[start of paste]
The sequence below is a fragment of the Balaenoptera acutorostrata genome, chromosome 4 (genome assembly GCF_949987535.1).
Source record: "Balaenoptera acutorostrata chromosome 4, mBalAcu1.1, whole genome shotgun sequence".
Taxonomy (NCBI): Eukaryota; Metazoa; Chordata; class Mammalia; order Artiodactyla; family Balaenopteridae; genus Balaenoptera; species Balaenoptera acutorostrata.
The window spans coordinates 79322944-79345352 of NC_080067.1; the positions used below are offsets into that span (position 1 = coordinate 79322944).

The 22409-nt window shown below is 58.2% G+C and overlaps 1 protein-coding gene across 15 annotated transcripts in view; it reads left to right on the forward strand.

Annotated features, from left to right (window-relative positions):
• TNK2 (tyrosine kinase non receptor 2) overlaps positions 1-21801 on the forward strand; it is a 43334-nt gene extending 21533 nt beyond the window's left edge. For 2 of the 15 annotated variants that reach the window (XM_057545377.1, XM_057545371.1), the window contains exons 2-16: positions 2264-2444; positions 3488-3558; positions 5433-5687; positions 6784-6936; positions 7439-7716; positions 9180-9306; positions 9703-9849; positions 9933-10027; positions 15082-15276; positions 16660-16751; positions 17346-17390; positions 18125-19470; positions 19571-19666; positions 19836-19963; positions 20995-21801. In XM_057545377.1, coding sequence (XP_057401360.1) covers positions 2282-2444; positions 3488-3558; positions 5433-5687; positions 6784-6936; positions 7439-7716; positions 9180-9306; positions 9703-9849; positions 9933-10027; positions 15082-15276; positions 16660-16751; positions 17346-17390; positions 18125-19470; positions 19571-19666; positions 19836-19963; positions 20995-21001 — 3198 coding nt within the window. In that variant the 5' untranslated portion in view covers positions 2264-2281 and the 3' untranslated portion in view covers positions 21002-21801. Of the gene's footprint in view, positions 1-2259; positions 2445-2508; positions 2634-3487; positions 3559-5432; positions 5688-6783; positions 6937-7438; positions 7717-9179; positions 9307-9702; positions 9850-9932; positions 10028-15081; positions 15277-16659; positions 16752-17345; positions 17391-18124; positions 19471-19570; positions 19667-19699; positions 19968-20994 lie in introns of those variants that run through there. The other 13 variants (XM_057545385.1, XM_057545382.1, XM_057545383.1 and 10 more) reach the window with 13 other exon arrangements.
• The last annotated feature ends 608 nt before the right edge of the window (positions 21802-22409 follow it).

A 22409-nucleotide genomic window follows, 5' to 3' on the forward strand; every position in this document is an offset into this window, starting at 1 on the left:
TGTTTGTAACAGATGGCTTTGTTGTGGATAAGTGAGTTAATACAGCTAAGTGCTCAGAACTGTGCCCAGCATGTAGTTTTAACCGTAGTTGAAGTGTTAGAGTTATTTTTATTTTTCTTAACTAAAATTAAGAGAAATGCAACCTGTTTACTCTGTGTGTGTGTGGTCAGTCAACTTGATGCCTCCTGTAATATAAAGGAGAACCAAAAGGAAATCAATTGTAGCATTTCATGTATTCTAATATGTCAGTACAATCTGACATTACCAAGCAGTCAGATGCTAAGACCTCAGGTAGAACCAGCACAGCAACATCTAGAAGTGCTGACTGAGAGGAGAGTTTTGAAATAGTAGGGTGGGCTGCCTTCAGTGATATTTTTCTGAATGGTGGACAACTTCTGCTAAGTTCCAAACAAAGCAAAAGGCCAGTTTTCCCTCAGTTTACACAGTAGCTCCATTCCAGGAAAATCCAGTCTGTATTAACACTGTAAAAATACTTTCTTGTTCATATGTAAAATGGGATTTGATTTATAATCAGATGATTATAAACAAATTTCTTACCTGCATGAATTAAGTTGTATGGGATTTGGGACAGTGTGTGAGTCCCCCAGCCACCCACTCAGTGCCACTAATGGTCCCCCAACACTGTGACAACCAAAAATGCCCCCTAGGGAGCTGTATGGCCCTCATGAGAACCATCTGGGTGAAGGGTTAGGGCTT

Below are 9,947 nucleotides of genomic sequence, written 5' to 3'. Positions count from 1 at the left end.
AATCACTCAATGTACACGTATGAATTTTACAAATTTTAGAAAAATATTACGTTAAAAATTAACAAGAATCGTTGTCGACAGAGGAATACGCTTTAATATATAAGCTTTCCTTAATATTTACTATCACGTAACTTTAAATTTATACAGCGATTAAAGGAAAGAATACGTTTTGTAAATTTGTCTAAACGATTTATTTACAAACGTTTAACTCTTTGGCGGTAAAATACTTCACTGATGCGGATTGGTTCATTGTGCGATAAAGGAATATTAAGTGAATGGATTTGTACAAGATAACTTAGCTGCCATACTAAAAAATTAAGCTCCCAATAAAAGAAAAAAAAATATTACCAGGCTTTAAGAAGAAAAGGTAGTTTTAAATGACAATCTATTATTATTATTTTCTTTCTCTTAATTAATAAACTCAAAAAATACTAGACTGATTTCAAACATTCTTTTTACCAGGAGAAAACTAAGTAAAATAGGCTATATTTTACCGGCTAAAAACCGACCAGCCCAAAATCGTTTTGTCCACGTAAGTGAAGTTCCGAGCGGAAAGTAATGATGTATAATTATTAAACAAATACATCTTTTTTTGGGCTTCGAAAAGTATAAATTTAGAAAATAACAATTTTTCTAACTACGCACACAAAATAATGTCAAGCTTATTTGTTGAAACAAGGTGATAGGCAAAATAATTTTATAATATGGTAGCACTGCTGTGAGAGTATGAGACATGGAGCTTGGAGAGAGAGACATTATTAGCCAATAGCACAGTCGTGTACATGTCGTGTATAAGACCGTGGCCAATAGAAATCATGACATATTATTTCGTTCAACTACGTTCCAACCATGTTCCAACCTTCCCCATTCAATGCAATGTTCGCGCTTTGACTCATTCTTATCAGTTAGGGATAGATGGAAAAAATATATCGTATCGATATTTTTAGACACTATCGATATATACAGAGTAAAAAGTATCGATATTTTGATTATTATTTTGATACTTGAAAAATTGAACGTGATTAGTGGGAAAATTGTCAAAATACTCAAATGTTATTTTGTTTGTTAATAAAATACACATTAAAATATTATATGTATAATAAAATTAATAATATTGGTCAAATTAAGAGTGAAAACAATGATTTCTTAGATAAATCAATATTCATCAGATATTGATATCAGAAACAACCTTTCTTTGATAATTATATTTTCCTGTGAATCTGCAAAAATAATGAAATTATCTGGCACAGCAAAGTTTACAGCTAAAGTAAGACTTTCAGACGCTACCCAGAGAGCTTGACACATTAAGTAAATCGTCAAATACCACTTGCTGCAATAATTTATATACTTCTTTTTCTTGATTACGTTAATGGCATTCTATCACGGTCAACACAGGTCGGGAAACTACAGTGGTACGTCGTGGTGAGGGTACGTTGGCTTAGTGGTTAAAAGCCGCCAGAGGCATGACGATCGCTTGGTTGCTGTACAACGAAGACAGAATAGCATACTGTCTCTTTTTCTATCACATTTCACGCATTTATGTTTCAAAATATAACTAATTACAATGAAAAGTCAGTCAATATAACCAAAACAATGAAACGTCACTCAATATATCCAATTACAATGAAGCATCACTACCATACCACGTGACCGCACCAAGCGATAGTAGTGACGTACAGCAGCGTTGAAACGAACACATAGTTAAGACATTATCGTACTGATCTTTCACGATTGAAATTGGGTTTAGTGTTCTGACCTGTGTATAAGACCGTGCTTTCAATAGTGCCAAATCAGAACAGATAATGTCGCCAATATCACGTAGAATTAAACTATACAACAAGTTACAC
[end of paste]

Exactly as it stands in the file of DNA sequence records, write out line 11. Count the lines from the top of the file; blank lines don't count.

Below are 9,947 nucleotides of genomic sequence, written 5' to 3'. Positions count from 1 at the left end.